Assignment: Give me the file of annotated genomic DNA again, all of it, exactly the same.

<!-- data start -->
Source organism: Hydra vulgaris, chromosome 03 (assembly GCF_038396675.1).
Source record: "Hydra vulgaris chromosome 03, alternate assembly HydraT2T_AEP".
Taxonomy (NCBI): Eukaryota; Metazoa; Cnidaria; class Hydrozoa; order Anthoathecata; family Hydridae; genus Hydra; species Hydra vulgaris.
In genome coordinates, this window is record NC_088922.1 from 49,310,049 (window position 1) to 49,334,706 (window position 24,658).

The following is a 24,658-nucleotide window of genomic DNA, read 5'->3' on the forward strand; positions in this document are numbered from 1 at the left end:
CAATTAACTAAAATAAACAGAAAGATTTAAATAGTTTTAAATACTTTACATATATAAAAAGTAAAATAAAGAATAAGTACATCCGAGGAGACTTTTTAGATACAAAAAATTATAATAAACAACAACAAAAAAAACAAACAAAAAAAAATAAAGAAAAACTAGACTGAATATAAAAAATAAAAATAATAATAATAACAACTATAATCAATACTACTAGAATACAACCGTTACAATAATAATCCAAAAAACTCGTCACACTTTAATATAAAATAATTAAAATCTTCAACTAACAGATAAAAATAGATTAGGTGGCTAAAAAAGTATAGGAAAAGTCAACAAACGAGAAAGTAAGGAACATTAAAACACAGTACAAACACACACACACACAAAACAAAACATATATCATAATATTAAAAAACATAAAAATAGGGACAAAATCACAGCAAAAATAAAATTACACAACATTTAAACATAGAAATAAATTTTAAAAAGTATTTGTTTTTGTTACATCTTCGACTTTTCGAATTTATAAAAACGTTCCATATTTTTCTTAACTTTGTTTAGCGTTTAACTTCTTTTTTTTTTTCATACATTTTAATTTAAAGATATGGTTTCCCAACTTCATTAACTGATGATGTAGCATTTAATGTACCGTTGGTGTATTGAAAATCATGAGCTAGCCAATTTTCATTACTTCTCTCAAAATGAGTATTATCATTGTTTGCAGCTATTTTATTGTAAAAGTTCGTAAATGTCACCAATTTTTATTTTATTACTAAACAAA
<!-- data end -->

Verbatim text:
Source organism: Hydra vulgaris, chromosome 03 (assembly GCF_038396675.1).
Source record: "Hydra vulgaris chromosome 03, alternate assembly HydraT2T_AEP".
Taxonomy (NCBI): Eukaryota; Metazoa; Cnidaria; class Hydrozoa; order Anthoathecata; family Hydridae; genus Hydra; species Hydra vulgaris.
In genome coordinates, this window is record NC_088922.1 from 49,310,049 (window position 1) to 49,334,706 (window position 24,658).

The following is a 24,658-nucleotide window of genomic DNA, read 5'->3' on the forward strand; positions in this document are numbered from 1 at the left end:
CAATTAACTAAAATAAACAGAAAGATTTAAATAGTTTTAAATACTTTACATATATAAAAAGTAAAATAAAGAATAAGTACATCCGAGGAGACTTTTTAGATACAAAAAATTATAATAAACAACAACAAAAAAAACAAACAAAAAAAAATAAAGAAAAACTAGACTGAATATAAAAAATAAAAATAATAATAATAACAACTATAATCAATACTACTAGAATACAACCGTTACAATAATAATCCAAAAAACTCGTCACACTTTAATATAAAATAATTAAAATCTTCAACTAACAGATAAAAATAGATTAGGTGGCTAAAAAAGTATAGGAAAAGTCAACAAACGAGAAAGTAAGGAACATTAAAACACAGTACAAACACACACACACACAAAACAAAACATATATCATAATATTAAAAAACATAAAAATAGGGACAAAATCACAGCAAAAATAAAATTACACAACATTTAAACATAGAAATAAATTTTAAAAAGTATTTGTTTTTGTTACATCTTCGACTTTTCGAATTTATAAAAACGTTCCATATTTTTCTTAACTTTGTTTAGCGTTTAACTTCTTTTTTTTTTTCATACATTTTAATTTAAAGATATGGTTTCCCAACTTCATTAACTGATGATGTAGCATTTAATGTACCGTTGGTGTATTGAAAATCATGAGCTAGCCAATTTTCATTACTTCTCTCAAAATGAGTATTATCATTGTTTGCAGCTATTTTATTGTAAAAGTTCGTAAATGTCACCAATTTTTATTTTATTACTAAACAAA